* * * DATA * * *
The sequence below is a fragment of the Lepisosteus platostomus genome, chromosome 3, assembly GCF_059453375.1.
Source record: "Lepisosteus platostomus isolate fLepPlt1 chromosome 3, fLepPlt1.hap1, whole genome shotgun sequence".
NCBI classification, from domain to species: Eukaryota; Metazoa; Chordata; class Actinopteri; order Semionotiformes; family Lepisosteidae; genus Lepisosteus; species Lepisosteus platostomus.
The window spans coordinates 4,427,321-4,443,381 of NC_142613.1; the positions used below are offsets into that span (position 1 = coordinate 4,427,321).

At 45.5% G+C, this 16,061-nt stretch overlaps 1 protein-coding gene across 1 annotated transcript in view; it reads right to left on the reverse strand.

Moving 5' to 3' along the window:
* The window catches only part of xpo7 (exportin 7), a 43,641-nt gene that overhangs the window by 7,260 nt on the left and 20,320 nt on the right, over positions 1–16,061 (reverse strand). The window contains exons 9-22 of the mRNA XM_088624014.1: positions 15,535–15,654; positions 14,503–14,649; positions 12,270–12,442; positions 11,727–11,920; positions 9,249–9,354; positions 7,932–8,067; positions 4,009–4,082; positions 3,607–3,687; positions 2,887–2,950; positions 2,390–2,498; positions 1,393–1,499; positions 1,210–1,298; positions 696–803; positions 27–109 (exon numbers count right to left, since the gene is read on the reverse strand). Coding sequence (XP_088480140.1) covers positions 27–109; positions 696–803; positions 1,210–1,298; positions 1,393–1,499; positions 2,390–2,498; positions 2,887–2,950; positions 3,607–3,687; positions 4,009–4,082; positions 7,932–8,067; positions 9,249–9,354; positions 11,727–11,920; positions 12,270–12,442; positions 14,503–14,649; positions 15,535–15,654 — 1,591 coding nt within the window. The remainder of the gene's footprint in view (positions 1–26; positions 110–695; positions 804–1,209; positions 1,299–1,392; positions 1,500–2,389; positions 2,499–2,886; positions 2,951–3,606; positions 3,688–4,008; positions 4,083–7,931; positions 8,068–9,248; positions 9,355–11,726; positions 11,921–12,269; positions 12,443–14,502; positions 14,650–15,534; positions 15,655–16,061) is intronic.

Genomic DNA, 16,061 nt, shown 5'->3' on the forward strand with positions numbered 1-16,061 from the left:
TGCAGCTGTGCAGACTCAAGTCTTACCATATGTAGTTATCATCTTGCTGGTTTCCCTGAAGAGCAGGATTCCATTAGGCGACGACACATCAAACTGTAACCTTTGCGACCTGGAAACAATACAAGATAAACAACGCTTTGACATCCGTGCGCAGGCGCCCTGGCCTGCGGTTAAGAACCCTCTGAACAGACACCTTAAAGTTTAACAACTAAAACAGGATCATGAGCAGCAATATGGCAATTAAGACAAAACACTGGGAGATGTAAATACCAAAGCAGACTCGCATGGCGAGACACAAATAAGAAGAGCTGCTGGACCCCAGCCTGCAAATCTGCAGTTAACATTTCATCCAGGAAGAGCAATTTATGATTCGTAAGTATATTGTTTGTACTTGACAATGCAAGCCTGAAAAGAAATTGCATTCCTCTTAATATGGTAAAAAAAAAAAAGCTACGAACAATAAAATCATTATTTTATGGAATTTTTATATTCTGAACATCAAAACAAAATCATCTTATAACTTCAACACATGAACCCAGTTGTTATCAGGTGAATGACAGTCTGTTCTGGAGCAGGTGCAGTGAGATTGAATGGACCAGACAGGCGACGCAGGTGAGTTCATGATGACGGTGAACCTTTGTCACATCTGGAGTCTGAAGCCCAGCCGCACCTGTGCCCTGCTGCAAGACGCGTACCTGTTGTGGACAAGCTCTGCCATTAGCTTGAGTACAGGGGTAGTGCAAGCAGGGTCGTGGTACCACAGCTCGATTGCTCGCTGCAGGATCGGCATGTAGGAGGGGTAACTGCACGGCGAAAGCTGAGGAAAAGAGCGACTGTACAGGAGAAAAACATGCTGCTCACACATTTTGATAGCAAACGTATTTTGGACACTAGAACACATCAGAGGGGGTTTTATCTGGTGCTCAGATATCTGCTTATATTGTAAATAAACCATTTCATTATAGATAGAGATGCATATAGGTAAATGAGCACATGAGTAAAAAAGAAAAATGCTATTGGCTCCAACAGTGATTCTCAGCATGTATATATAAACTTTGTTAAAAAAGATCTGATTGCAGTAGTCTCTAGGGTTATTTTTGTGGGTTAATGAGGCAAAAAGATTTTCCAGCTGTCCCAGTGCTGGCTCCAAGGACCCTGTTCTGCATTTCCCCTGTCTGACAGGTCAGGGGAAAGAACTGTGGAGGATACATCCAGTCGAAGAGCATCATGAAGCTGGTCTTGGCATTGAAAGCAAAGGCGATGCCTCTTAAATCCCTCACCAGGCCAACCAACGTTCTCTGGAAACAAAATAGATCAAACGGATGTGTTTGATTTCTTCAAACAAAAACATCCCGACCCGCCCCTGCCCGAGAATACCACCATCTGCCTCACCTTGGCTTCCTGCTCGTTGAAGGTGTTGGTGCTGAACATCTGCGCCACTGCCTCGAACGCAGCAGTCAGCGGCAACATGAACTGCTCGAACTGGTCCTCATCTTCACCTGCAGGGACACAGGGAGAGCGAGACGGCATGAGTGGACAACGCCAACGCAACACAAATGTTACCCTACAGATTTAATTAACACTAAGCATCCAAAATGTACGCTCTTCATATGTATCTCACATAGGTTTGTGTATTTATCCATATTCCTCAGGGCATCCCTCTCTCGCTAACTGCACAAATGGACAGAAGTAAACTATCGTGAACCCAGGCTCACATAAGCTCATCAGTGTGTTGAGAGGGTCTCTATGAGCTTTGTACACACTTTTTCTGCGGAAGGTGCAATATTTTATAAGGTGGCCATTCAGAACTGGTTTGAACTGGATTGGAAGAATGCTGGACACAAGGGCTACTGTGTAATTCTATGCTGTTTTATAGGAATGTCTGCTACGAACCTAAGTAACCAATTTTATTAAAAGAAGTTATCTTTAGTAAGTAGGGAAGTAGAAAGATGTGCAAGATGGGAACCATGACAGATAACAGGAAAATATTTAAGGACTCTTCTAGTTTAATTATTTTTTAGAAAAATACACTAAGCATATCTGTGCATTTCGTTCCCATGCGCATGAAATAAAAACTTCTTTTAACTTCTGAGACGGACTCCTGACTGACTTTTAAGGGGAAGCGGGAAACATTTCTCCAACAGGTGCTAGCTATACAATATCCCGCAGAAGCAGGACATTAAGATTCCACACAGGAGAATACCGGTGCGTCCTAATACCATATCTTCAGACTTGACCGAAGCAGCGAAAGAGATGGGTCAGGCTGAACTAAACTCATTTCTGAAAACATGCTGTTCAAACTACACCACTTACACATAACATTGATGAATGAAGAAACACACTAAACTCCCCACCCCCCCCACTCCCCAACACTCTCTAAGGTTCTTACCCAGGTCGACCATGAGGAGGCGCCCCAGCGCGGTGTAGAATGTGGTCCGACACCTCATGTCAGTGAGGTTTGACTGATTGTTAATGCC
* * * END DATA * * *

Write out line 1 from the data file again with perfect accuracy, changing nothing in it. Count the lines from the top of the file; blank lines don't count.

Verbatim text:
The sequence below is a fragment of the Lepisosteus platostomus genome, chromosome 3, assembly GCF_059453375.1.